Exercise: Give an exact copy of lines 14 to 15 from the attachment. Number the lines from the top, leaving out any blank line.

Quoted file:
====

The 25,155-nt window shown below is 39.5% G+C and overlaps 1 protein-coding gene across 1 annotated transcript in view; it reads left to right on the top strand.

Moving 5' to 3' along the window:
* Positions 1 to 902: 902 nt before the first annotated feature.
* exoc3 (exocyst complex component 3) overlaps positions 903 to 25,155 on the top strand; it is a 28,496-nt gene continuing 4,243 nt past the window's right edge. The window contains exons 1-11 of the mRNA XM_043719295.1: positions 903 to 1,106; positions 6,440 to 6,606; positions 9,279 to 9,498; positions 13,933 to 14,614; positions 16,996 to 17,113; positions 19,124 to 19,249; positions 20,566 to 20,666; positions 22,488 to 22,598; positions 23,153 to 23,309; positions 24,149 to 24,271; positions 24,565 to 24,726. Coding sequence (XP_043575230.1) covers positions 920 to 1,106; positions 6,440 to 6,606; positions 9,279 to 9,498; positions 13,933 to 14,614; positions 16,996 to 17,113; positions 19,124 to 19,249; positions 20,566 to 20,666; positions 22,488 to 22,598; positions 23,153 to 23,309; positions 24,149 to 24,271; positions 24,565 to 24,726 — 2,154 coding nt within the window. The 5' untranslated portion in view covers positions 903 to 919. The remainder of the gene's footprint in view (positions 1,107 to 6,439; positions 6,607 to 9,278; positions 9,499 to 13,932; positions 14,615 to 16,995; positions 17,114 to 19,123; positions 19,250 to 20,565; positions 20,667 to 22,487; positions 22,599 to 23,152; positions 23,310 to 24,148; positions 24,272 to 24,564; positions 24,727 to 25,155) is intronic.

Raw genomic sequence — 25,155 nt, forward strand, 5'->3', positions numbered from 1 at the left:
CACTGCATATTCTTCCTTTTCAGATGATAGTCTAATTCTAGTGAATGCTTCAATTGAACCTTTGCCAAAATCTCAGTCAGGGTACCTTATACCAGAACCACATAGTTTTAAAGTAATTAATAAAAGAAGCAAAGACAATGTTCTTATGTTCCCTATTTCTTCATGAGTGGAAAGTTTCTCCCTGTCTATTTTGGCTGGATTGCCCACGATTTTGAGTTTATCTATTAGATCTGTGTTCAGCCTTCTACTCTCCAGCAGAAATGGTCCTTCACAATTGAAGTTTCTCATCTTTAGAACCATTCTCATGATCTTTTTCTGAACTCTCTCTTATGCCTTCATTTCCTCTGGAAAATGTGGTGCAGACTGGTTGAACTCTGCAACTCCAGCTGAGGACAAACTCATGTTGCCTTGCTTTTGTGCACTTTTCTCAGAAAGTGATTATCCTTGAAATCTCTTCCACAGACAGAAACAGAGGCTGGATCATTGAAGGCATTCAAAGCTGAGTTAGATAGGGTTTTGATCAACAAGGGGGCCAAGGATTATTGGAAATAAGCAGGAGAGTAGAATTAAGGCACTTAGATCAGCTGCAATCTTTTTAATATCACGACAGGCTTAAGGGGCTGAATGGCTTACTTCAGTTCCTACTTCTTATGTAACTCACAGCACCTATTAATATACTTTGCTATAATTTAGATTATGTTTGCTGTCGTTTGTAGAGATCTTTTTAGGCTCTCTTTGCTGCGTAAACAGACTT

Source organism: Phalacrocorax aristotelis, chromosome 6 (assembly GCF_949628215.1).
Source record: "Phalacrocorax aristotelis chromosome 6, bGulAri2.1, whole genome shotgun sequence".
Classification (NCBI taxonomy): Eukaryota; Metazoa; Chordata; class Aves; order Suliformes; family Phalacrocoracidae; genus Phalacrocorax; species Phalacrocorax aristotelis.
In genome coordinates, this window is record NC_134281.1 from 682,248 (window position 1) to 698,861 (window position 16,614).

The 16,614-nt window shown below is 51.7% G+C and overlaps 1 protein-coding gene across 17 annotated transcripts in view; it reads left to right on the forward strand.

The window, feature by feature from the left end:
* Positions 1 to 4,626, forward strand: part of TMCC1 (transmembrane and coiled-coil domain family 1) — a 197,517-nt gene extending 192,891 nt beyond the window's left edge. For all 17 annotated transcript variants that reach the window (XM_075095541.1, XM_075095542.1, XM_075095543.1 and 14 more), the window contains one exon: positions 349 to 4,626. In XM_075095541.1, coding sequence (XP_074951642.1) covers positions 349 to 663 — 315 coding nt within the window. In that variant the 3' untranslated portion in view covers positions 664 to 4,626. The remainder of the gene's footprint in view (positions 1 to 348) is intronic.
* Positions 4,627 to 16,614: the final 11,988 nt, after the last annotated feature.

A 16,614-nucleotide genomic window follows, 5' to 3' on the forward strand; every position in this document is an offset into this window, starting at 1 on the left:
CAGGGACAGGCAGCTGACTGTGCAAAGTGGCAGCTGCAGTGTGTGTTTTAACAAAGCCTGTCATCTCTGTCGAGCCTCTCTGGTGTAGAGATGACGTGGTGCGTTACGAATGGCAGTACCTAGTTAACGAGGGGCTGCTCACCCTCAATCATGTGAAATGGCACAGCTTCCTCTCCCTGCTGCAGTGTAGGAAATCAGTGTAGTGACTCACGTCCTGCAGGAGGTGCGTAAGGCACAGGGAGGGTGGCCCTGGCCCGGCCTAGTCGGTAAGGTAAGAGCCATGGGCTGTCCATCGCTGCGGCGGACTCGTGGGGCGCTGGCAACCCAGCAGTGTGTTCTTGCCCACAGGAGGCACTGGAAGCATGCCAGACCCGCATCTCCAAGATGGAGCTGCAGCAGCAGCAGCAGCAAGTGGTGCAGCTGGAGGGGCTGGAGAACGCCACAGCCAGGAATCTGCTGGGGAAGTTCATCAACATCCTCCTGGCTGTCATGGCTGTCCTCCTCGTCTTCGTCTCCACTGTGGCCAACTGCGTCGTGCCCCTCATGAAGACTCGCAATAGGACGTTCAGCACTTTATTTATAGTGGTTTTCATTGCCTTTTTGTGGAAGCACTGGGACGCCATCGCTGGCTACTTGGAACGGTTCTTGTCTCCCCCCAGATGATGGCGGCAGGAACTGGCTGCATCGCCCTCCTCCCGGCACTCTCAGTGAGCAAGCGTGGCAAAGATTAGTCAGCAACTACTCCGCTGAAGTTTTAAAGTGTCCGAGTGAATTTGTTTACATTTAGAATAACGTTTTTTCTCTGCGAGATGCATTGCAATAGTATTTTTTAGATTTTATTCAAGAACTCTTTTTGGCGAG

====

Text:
* Positions 4,627 to 16,614: the final 11,988 nt, after the last annotated feature.

A 16,614-nucleotide genomic window follows, 5' to 3' on the forward strand; every position in this document is an offset into this window, starting at 1 on the left: